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Brazil's Bolsonaro Fires Popular Health Minister, Still Rejects More Social Distancing

teichmandetta.jpeg
Andre Borges
/
AP
Fired Brazilian Health Minister Luiz Henrique Mandetta (right) behind his successor Nelson Teich at the Planalto presidential palace in Brasilia during Teich's swearing-in.

Brazilian President Jair Bolsonaro has called COVID-19 a media “hoax.” His health minister challenged the president’s denial of the pandemic. And that health minister is now out of a job.

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As of Friday afternoon, Brazil had reported 34,000 COVID-19 cases – and a study this week estimates the country may have 12 times that number. But President Jair Bolsonaro repeatedly insists the pandemic is nothing more than “a little flu” outbreak. And he refuses to accept social-distancing or lockdown measures that compromise Brazil's economy.

In fact, last weekend Bolsonaro hit the streets without a protective mask and made a point of walking up to people to shake their hands. So his exasperated health minister, Dr. Luiz Henrique Mandetta, went on national TV and scolded the President for sending Brazilians the wrong COVID-prevention signal.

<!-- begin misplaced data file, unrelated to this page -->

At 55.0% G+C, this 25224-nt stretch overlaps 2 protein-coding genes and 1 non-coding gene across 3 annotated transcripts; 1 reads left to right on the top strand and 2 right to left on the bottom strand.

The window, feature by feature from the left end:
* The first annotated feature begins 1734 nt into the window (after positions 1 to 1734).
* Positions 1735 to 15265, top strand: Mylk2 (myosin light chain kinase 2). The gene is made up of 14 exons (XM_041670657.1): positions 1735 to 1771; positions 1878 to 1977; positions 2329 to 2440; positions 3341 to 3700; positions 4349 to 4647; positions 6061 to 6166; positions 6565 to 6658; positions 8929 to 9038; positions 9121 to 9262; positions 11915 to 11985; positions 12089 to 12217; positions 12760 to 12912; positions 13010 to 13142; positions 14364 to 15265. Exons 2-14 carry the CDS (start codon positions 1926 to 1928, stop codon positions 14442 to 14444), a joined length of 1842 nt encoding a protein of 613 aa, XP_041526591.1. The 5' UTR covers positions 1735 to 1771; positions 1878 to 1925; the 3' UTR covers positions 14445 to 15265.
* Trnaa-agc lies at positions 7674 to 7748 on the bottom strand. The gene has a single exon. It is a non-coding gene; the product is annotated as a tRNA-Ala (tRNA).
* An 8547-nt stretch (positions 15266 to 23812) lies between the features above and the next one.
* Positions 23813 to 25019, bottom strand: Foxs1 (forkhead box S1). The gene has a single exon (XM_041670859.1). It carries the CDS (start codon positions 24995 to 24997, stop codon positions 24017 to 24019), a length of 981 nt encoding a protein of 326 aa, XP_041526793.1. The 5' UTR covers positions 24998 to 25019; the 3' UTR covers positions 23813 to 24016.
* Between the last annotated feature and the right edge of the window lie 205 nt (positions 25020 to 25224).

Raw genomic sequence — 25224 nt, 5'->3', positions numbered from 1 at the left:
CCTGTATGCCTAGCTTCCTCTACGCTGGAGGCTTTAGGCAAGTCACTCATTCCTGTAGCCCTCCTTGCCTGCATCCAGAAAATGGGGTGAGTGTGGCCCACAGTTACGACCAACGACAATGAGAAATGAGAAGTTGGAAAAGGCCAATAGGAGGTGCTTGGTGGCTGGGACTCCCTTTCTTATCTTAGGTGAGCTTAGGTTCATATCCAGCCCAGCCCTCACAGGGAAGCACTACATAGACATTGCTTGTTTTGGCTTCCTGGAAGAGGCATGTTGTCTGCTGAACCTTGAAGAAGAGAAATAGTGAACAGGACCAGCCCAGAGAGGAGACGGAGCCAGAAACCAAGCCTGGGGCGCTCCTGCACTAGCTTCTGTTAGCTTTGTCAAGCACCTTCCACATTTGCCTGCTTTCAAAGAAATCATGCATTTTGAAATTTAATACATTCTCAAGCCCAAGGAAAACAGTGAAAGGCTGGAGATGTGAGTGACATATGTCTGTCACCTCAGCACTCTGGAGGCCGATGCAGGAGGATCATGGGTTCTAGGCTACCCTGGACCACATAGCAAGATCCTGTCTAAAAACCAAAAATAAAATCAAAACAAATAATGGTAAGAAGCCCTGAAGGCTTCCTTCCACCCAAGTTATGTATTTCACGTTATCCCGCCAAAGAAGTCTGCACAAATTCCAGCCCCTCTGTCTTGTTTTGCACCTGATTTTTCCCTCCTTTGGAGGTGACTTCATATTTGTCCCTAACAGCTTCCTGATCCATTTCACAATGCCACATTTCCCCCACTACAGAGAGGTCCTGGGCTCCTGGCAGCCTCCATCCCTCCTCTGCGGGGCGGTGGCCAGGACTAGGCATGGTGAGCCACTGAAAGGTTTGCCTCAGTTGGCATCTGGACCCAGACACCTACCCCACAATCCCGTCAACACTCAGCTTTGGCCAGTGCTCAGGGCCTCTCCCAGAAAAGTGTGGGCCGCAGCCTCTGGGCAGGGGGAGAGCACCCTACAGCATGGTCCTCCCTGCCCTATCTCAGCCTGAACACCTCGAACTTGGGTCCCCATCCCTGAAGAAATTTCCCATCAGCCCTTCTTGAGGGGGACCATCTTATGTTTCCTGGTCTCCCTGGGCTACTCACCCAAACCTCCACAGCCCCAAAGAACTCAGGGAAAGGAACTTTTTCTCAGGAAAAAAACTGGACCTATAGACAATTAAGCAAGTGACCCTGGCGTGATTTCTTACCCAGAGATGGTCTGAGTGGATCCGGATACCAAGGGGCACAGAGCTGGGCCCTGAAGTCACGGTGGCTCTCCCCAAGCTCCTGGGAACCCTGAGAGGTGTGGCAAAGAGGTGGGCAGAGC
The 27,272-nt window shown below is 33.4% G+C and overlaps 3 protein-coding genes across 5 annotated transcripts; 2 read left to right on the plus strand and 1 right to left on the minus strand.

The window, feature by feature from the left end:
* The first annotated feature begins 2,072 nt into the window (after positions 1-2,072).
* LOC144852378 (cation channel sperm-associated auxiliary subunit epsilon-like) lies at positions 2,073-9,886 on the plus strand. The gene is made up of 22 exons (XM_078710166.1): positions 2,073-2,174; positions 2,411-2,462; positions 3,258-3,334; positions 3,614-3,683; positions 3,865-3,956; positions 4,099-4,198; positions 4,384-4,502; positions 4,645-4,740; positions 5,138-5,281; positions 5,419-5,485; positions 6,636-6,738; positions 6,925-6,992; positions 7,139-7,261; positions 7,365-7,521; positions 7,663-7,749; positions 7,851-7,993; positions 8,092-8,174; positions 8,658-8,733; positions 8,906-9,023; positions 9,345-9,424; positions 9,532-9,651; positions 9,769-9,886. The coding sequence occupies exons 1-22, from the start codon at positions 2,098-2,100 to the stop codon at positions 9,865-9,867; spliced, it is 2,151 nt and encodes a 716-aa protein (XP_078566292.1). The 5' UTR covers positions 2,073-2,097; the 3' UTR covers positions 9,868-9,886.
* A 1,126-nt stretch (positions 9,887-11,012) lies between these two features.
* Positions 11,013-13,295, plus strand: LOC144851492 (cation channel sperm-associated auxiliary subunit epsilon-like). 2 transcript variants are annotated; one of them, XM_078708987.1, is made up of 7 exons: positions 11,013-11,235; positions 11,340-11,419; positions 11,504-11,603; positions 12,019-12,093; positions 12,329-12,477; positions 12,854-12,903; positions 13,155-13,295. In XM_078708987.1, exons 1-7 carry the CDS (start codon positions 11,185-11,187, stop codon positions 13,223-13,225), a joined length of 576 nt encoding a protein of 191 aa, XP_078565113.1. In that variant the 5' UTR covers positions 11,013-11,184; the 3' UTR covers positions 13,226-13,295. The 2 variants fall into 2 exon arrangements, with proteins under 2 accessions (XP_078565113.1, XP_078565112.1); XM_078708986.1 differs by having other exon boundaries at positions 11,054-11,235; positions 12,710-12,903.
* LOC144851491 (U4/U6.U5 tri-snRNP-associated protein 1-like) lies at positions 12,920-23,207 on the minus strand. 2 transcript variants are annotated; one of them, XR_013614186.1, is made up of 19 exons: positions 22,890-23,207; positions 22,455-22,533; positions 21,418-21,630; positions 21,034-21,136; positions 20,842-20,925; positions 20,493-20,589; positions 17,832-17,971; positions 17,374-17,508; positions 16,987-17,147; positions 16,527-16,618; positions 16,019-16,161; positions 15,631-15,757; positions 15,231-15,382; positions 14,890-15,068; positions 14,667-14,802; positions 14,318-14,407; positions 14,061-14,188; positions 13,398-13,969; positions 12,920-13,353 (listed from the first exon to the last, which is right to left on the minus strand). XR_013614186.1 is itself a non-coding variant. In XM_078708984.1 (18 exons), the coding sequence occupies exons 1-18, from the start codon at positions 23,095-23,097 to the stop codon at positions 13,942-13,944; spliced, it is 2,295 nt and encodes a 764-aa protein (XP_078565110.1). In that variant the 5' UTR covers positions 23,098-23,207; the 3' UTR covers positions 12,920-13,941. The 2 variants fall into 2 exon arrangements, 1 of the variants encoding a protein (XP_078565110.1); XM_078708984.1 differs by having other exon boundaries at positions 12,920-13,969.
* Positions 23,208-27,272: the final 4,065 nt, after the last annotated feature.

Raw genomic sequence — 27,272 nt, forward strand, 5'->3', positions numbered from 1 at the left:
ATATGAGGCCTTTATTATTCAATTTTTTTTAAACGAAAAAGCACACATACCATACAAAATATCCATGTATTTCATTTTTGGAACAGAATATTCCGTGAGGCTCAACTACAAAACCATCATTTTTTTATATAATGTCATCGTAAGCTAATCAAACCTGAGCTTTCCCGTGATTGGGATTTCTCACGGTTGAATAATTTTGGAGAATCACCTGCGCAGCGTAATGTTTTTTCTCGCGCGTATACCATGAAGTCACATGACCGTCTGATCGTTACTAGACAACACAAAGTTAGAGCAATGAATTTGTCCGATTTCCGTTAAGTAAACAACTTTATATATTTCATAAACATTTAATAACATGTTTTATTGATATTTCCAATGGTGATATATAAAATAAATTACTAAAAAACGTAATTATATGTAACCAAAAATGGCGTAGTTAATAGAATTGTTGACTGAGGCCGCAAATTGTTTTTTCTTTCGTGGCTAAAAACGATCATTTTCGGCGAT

Polls show that candor has made Mandetta, an orthopedist, far more popular than Bolsonaro.

An infuriated Bolsonaro fired Mandetta late Thursday night. His new health minister is Dr. Nelson Teich, an oncologist and longtime Bolsonaro adviser. Standing beside his new boss at the Planalto presidential palace in Brasília, Teich was quick to declare that he supports Bolsonaro’s quest to get Brazil’s economy back up and running again quickly – but while still encouraging enough social distancing to curtail the country's mushrooming coronavirus cases.

For his part, Bolsonaro said, "This fight to start reopening for business [in Brazil] is a risk that I run." He insisted that if he's wrong – if the pandemic becomes as bad in Brazil as public health experts fear – "it lands on my lap."

Brazil has reported more than 2,000 coronavirus deaths, the most of any country in Latin America. Most state governors and local mayors have defied his position and ordered quarantine. One, São Paulo Gov. João Doria, quipped this week that Brazil was fighting both coronavirus and "Bolsonaro-virus."